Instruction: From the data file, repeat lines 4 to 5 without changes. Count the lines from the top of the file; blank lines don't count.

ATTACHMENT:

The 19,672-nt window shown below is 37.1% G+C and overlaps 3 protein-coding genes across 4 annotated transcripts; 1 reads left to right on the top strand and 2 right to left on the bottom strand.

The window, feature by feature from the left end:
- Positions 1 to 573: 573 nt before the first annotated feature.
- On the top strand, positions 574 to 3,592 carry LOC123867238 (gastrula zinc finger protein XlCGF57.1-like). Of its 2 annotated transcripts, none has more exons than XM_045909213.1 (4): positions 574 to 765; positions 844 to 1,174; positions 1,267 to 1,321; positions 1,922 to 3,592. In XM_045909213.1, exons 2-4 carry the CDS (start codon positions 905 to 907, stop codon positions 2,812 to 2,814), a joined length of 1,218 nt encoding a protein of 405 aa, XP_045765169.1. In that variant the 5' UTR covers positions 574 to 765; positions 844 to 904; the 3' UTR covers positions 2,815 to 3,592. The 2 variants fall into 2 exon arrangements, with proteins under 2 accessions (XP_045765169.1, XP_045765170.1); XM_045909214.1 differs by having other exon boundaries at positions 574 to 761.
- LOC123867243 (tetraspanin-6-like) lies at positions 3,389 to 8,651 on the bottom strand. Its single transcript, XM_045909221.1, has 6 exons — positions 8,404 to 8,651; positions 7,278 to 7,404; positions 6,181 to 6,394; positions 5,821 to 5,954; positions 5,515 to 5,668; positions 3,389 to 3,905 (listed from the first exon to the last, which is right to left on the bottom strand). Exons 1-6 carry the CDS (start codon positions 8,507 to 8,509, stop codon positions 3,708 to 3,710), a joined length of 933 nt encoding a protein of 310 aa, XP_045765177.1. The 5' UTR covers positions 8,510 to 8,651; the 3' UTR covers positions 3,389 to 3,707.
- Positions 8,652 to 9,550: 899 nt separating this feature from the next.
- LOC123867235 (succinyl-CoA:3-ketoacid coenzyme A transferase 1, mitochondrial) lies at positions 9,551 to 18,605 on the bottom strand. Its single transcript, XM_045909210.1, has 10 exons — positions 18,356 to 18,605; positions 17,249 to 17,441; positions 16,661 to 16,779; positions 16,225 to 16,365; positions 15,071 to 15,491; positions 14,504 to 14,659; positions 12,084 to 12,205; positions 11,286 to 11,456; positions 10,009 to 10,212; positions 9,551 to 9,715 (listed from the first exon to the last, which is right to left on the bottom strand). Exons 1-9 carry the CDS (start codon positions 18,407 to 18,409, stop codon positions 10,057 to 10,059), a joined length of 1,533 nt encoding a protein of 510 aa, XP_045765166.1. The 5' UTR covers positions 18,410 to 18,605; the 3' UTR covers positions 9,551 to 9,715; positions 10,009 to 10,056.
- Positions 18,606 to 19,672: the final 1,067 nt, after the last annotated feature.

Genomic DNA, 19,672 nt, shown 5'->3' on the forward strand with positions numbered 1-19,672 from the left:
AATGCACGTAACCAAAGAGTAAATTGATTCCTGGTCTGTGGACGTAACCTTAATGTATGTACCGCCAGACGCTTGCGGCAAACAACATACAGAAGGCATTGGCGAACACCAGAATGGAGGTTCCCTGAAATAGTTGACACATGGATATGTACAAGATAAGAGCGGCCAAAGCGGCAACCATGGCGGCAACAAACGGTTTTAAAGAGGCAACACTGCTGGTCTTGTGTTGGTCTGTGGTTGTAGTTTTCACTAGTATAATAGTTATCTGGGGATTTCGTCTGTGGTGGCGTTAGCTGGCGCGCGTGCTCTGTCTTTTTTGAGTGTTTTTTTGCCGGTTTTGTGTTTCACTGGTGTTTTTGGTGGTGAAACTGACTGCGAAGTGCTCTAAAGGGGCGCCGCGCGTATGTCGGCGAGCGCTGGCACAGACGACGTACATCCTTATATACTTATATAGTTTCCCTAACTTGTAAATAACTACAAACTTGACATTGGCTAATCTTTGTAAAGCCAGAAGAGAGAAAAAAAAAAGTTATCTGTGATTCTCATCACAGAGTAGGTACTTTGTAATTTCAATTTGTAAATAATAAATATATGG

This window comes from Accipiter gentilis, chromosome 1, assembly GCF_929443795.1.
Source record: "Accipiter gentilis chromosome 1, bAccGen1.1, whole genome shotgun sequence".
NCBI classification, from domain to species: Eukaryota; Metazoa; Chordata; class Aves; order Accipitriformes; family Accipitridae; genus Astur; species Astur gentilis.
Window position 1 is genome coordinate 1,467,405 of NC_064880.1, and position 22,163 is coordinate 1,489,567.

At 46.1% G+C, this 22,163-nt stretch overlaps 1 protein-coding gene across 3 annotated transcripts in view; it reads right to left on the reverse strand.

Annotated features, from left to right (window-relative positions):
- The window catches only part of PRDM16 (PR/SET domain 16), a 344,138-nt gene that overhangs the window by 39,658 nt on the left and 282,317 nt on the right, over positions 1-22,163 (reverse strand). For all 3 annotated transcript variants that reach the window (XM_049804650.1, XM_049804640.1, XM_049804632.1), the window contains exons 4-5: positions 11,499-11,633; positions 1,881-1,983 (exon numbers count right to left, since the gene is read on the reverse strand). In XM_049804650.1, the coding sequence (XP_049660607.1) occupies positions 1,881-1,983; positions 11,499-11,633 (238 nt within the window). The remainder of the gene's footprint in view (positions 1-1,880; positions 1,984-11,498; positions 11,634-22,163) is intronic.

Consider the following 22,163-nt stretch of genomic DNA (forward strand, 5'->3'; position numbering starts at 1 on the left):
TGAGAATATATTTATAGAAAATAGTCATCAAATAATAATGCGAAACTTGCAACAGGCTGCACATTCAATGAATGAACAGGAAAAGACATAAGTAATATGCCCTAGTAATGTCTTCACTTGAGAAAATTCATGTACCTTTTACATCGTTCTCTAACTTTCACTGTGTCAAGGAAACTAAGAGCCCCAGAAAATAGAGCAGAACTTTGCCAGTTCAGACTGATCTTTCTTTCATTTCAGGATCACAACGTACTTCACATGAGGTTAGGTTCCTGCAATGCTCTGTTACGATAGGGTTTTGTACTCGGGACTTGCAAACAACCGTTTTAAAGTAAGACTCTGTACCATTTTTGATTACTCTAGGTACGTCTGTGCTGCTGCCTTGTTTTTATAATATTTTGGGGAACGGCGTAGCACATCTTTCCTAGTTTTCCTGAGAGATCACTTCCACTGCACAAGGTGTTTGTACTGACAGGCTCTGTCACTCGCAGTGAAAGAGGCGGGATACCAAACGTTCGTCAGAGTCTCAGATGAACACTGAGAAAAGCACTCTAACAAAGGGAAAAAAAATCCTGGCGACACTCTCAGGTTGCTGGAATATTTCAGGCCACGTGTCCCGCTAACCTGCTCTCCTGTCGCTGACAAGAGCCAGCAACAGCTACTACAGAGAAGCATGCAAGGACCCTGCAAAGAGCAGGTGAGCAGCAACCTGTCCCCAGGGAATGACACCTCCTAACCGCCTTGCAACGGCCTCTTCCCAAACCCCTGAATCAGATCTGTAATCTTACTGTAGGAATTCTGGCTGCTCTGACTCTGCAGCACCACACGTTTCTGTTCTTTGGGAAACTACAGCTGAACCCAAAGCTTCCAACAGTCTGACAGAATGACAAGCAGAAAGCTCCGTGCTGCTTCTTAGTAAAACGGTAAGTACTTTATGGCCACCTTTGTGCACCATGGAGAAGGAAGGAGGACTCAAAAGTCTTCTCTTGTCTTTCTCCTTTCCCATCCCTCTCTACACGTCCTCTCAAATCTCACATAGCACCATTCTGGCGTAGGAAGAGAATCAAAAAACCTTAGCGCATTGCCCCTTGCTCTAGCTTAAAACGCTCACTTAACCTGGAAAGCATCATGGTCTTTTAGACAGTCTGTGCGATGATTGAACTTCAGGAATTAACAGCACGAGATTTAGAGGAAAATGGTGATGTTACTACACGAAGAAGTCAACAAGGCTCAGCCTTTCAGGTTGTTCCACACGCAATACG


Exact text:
- On the top strand, positions 574 to 3,592 carry LOC123867238 (gastrula zinc finger protein XlCGF57.1-like). Of its 2 annotated transcripts, none has more exons than XM_045909213.1 (4): positions 574 to 765; positions 844 to 1,174; positions 1,267 to 1,321; positions 1,922 to 3,592. In XM_045909213.1, exons 2-4 carry the CDS (start codon positions 905 to 907, stop codon positions 2,812 to 2,814), a joined length of 1,218 nt encoding a protein of 405 aa, XP_045765169.1. In that variant the 5' UTR covers positions 574 to 765; positions 844 to 904; the 3' UTR covers positions 2,815 to 3,592. The 2 variants fall into 2 exon arrangements, with proteins under 2 accessions (XP_045765169.1, XP_045765170.1); XM_045909214.1 differs by having other exon boundaries at positions 574 to 761.
- LOC123867243 (tetraspanin-6-like) lies at positions 3,389 to 8,651 on the bottom strand. Its single transcript, XM_045909221.1, has 6 exons — positions 8,404 to 8,651; positions 7,278 to 7,404; positions 6,181 to 6,394; positions 5,821 to 5,954; positions 5,515 to 5,668; positions 3,389 to 3,905 (listed from the first exon to the last, which is right to left on the bottom strand). Exons 1-6 carry the CDS (start codon positions 8,507 to 8,509, stop codon positions 3,708 to 3,710), a joined length of 933 nt encoding a protein of 310 aa, XP_045765177.1. The 5' UTR covers positions 8,510 to 8,651; the 3' UTR covers positions 3,389 to 3,707.